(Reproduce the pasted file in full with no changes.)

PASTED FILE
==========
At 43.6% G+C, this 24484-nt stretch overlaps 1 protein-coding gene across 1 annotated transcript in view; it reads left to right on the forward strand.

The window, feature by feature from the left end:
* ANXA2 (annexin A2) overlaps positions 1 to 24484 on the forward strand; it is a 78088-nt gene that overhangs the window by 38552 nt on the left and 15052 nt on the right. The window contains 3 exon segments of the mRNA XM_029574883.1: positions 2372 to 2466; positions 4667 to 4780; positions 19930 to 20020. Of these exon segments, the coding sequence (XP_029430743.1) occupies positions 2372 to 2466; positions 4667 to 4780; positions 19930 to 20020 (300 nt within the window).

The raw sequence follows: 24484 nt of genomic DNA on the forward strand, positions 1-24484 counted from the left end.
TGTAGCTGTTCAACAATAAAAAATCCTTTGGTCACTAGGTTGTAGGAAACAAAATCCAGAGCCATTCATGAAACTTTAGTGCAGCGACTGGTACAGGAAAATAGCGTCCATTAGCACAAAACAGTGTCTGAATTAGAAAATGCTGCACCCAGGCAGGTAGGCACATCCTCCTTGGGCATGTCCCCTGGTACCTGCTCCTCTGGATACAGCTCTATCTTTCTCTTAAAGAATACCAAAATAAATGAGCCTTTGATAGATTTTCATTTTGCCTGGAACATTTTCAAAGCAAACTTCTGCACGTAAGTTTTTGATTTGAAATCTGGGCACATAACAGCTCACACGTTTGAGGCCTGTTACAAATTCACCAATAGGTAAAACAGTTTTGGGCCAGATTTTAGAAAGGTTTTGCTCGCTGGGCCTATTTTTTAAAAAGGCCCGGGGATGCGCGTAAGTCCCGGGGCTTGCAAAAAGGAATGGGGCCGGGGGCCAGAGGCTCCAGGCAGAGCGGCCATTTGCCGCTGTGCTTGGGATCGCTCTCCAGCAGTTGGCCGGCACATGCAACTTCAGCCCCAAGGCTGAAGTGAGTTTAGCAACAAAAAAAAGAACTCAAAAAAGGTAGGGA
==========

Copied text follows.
At 43.6% G+C, this 24484-nt stretch overlaps 1 protein-coding gene across 1 annotated transcript in view; it reads left to right on the forward strand.

The window, feature by feature from the left end:
* ANXA2 (annexin A2) overlaps positions 1 to 24484 on the forward strand; it is a 78088-nt gene that overhangs the window by 38552 nt on the left and 15052 nt on the right. The window contains 3 exon segments of the mRNA XM_029574883.1: positions 2372 to 2466; positions 4667 to 4780; positions 19930 to 20020. Of these exon segments, the coding sequence (XP_029430743.1) occupies positions 2372 to 2466; positions 4667 to 4780; positions 19930 to 20020 (300 nt within the window).

The raw sequence follows: 24484 nt of genomic DNA on the forward strand, positions 1-24484 counted from the left end.
TGTAGCTGTTCAACAATAAAAAATCCTTTGGTCACTAGGTTGTAGGAAACAAAATCCAGAGCCATTCATGAAACTTTAGTGCAGCGACTGGTACAGGAAAATAGCGTCCATTAGCACAAAACAGTGTCTGAATTAGAAAATGCTGCACCCAGGCAGGTAGGCACATCCTCCTTGGGCATGTCCCCTGGTACCTGCTCCTCTGGATACAGCTCTATCTTTCTCTTAAAGAATACCAAAATAAATGAGCCTTTGATAGATTTTCATTTTGCCTGGAACATTTTCAAAGCAAACTTCTGCACGTAAGTTTTTGATTTGAAATCTGGGCACATAACAGCTCACACGTTTGAGGCCTGTTACAAATTCACCAATAGGTAAAACAGTTTTGGGCCAGATTTTAGAAAGGTTTTGCTCGCTGGGCCTATTTTTTAAAAAGGCCCGGGGATGCGCGTAAGTCCCGGGGCTTGCAAAAAGGAATGGGGCCGGGGGCCAGAGGCTCCAGGCAGAGCGGCCATTTGCCGCTGTGCTTGGGATCGCTCTCCAGCAGTTGGCCGGCACATGCAACTTCAGCCCCAAGGCTGAAGTGAGTTTAGCAACAAAAAAAAGAACTCAAAAAAGGTAGGGA